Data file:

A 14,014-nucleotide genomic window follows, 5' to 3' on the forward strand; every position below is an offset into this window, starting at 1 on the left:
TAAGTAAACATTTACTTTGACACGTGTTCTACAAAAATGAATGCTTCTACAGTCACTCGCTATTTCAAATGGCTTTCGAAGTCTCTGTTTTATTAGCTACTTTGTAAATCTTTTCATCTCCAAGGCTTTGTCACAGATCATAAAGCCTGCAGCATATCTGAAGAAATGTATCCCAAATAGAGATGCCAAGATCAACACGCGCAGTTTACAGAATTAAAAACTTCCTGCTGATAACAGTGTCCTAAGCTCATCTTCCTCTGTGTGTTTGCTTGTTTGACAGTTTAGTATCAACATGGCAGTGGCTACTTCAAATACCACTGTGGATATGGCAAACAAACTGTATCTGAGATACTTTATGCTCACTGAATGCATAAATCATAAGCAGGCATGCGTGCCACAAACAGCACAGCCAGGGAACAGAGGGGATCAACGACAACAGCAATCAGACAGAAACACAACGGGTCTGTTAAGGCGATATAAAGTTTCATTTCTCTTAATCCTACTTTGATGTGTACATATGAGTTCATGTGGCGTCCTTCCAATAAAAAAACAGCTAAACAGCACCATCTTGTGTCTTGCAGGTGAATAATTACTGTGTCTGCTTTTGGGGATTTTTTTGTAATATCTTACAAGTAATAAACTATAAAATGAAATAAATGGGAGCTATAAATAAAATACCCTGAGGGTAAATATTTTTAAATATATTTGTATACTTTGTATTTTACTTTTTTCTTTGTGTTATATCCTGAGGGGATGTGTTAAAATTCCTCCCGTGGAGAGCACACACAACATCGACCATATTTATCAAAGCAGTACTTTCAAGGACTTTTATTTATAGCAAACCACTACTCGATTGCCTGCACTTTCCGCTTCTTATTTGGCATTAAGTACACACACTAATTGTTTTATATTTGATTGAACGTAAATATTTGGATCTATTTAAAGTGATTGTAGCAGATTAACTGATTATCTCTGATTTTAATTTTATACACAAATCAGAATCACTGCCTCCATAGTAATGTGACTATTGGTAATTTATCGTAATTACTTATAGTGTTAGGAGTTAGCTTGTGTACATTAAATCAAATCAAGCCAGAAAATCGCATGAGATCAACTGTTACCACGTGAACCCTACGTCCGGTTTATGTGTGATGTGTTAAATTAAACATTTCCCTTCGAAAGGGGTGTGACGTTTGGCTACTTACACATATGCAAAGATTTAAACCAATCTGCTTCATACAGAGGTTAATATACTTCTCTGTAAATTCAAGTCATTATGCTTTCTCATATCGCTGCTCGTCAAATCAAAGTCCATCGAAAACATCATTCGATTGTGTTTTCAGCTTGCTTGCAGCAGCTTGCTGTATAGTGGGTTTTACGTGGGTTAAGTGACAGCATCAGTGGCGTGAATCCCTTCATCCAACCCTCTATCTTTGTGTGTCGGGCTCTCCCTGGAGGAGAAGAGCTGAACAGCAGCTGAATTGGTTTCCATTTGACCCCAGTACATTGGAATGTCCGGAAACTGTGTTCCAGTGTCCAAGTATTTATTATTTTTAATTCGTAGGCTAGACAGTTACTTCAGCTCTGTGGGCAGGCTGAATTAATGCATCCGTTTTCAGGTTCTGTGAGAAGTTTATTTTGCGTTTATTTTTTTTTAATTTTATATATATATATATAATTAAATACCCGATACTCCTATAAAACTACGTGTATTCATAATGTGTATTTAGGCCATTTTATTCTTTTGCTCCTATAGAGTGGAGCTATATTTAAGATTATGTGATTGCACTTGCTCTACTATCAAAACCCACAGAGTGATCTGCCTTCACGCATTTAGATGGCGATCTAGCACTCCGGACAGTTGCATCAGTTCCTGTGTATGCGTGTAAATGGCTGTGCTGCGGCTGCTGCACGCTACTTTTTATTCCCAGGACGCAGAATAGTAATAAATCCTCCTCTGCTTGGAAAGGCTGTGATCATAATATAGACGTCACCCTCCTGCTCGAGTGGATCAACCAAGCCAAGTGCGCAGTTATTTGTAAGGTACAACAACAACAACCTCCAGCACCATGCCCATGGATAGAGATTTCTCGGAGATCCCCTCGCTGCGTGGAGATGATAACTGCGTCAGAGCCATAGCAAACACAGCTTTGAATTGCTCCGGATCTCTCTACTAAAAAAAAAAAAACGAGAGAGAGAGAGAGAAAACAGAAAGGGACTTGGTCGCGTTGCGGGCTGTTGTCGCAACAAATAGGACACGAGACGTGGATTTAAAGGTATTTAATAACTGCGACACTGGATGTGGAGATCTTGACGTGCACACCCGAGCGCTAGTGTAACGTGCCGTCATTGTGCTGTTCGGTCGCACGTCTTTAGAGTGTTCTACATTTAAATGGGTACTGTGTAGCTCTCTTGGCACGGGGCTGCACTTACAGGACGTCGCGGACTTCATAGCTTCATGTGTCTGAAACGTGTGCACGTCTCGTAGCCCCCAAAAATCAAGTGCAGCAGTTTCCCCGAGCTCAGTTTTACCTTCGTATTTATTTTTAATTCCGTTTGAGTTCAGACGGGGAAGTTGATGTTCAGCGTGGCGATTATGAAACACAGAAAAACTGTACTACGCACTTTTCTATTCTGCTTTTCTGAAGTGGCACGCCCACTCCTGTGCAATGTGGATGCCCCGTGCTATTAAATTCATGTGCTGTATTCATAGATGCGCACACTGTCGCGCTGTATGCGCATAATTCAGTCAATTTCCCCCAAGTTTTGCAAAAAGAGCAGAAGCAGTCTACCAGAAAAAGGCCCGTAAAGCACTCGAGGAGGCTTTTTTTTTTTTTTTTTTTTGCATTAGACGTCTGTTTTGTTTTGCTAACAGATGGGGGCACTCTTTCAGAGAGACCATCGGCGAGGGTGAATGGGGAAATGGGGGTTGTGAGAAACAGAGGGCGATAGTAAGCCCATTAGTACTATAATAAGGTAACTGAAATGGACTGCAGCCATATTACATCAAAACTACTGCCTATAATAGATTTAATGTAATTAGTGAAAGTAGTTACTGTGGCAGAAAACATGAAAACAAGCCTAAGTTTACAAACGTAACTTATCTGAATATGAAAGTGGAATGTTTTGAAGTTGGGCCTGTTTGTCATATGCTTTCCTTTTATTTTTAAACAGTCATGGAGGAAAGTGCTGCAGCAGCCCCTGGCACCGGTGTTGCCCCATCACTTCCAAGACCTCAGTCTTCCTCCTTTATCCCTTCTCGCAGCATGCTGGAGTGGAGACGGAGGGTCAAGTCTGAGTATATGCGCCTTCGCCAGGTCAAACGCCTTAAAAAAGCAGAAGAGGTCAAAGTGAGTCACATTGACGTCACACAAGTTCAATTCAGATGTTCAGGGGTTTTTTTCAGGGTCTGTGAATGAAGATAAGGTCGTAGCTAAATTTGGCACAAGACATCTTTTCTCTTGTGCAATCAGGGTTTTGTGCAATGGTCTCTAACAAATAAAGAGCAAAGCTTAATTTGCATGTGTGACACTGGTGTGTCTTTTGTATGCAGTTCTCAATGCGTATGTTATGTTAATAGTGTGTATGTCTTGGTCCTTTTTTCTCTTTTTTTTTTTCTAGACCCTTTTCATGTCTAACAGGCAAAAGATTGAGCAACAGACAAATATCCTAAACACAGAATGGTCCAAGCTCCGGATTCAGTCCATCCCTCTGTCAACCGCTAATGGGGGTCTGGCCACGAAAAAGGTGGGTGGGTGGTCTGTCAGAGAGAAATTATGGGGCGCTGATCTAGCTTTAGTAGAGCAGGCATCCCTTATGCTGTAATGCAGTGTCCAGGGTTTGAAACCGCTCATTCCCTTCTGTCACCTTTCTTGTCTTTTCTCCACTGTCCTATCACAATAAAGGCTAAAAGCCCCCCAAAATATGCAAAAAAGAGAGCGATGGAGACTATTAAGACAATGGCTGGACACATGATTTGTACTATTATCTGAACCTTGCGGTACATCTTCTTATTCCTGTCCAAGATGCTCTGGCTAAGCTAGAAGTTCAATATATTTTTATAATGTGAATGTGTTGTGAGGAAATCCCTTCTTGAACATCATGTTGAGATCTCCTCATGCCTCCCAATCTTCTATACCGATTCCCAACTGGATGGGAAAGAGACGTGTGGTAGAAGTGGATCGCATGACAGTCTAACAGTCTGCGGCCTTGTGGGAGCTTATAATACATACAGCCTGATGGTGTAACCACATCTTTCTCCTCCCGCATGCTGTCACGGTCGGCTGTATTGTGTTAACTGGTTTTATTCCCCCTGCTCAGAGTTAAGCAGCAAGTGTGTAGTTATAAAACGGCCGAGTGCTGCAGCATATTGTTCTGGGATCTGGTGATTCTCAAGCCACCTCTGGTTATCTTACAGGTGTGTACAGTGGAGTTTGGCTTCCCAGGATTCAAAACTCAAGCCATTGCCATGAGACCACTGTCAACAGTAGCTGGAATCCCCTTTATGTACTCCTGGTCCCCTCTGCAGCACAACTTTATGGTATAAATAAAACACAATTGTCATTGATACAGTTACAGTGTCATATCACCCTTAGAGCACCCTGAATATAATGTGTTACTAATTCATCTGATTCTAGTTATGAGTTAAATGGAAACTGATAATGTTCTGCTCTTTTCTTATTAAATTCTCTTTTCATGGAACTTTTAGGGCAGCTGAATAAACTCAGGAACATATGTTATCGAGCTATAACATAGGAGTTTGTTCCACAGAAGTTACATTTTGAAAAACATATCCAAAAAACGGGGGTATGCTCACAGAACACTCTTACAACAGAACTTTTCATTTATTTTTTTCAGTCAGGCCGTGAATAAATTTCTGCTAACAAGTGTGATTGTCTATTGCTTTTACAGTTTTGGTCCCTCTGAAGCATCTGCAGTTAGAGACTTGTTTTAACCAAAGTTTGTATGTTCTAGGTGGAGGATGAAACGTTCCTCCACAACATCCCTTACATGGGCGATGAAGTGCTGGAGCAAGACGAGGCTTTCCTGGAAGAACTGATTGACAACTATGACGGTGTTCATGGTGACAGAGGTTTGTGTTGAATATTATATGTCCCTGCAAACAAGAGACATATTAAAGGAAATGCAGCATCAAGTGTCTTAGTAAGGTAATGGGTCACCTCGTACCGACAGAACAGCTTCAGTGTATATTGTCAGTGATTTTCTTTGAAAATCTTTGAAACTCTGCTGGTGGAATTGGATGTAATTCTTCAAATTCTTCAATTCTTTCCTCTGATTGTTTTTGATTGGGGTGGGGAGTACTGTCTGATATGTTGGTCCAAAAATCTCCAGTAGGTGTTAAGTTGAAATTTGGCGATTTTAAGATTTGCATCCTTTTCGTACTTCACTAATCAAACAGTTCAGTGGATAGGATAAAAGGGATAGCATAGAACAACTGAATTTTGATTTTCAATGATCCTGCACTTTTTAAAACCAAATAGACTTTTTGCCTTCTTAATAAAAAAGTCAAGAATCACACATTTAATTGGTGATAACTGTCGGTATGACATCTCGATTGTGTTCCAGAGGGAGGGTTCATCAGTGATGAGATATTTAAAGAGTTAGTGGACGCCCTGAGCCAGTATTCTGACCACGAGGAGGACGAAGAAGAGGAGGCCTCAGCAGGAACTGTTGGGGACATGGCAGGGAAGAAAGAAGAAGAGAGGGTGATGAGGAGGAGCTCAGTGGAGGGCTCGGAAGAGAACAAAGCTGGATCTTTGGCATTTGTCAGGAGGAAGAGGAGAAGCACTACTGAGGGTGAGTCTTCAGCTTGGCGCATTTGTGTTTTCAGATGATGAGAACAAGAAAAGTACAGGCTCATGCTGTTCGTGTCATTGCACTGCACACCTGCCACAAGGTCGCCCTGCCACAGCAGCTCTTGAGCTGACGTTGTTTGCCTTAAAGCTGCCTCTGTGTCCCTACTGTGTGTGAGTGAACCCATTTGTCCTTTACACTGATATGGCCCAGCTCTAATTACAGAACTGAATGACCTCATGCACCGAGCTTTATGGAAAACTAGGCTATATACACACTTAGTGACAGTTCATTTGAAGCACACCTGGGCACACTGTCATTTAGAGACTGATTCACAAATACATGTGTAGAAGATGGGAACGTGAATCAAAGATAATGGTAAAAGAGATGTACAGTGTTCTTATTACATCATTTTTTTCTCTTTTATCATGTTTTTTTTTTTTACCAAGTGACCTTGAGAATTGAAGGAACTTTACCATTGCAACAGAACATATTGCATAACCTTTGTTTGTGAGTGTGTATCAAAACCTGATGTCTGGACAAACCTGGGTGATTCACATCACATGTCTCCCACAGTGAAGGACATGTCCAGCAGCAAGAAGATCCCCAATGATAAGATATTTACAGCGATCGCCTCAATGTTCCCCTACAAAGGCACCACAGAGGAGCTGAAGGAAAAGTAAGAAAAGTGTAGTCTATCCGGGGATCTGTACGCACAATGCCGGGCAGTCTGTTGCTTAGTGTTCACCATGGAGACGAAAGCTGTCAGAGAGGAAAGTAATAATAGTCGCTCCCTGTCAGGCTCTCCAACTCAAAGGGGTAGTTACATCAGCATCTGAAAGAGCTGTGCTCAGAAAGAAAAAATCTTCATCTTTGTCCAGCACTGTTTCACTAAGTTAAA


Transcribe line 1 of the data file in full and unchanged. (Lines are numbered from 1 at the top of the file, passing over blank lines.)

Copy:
A 14,014-nucleotide genomic window follows, 5' to 3' on the forward strand; every position below is an offset into this window, starting at 1 on the left: